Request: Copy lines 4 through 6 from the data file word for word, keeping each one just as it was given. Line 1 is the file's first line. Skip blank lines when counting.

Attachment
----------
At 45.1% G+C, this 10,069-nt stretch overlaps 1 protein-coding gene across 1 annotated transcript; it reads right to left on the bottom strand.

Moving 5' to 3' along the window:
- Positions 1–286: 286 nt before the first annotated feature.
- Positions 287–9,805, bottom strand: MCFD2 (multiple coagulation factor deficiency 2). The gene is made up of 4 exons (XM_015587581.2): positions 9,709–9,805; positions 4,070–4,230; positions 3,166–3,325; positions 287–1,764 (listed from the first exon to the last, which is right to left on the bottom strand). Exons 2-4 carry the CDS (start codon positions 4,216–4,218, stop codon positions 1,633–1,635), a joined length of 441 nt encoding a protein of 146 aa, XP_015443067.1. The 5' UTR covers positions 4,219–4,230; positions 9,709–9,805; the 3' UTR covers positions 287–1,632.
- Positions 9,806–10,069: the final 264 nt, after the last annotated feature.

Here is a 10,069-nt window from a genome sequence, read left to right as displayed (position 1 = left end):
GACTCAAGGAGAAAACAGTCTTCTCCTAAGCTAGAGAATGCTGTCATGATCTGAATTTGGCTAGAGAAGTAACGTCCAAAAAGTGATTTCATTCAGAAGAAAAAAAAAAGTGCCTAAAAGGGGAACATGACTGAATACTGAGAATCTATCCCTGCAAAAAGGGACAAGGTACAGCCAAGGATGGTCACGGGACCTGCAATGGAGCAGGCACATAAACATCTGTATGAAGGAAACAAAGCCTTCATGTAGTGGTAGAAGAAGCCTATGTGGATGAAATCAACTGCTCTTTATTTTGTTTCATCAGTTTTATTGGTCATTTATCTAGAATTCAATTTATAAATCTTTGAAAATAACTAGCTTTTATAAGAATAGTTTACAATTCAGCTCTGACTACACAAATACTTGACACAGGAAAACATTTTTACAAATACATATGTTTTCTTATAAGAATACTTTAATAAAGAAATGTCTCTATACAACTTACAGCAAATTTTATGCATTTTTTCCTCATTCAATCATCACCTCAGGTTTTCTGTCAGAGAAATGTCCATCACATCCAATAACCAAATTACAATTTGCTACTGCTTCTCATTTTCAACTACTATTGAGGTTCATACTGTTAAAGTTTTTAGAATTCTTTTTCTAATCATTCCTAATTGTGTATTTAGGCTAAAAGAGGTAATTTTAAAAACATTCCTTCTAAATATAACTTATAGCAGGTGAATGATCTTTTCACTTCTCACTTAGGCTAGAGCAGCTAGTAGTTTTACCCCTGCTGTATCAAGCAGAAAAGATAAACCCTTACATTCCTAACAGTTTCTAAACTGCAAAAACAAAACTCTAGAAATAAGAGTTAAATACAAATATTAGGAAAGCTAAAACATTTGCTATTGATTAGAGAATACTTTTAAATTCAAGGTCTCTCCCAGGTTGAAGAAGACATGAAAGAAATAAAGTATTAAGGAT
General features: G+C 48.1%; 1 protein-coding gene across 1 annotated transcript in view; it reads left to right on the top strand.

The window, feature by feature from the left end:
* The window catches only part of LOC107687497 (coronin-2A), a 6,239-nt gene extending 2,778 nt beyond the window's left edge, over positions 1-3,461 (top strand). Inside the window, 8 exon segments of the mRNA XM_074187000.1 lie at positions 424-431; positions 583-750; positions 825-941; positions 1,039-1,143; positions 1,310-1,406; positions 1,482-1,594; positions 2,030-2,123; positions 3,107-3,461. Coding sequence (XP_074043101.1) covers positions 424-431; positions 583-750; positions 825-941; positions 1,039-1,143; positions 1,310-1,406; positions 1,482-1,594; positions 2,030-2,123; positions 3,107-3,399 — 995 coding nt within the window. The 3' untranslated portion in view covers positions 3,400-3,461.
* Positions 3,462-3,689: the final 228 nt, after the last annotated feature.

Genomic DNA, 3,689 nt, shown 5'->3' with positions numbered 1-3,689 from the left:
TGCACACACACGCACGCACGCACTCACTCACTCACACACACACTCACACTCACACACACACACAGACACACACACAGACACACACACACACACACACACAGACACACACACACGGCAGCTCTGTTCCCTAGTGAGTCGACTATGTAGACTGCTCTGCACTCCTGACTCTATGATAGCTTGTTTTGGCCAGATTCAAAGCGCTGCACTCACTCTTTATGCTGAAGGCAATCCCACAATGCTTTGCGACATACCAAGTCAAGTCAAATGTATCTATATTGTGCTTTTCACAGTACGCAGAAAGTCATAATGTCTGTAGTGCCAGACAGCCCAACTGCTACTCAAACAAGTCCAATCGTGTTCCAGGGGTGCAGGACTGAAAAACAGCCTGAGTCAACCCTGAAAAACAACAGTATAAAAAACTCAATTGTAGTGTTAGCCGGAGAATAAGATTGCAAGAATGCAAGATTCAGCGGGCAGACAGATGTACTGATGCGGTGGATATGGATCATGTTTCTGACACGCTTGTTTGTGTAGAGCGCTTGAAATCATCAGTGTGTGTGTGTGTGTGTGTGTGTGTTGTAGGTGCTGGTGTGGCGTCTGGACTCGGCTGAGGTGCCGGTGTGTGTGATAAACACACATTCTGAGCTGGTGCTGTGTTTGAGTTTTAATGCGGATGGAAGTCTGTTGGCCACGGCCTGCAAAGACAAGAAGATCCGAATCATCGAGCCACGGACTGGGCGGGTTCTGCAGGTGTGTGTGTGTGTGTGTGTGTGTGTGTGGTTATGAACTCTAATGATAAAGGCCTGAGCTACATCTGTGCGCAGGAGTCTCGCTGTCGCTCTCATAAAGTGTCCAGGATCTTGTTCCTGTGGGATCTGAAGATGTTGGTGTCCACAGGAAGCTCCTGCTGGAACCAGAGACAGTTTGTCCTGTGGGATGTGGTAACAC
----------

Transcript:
- Positions 287–9,805, bottom strand: MCFD2 (multiple coagulation factor deficiency 2). The gene is made up of 4 exons (XM_015587581.2): positions 9,709–9,805; positions 4,070–4,230; positions 3,166–3,325; positions 287–1,764 (listed from the first exon to the last, which is right to left on the bottom strand). Exons 2-4 carry the CDS (start codon positions 4,216–4,218, stop codon positions 1,633–1,635), a joined length of 441 nt encoding a protein of 146 aa, XP_015443067.1. The 5' UTR covers positions 4,219–4,230; positions 9,709–9,805; the 3' UTR covers positions 287–1,632.
- Positions 9,806–10,069: the final 264 nt, after the last annotated feature.

Here is a 10,069-nt window from a genome sequence, read left to right as displayed (position 1 = left end):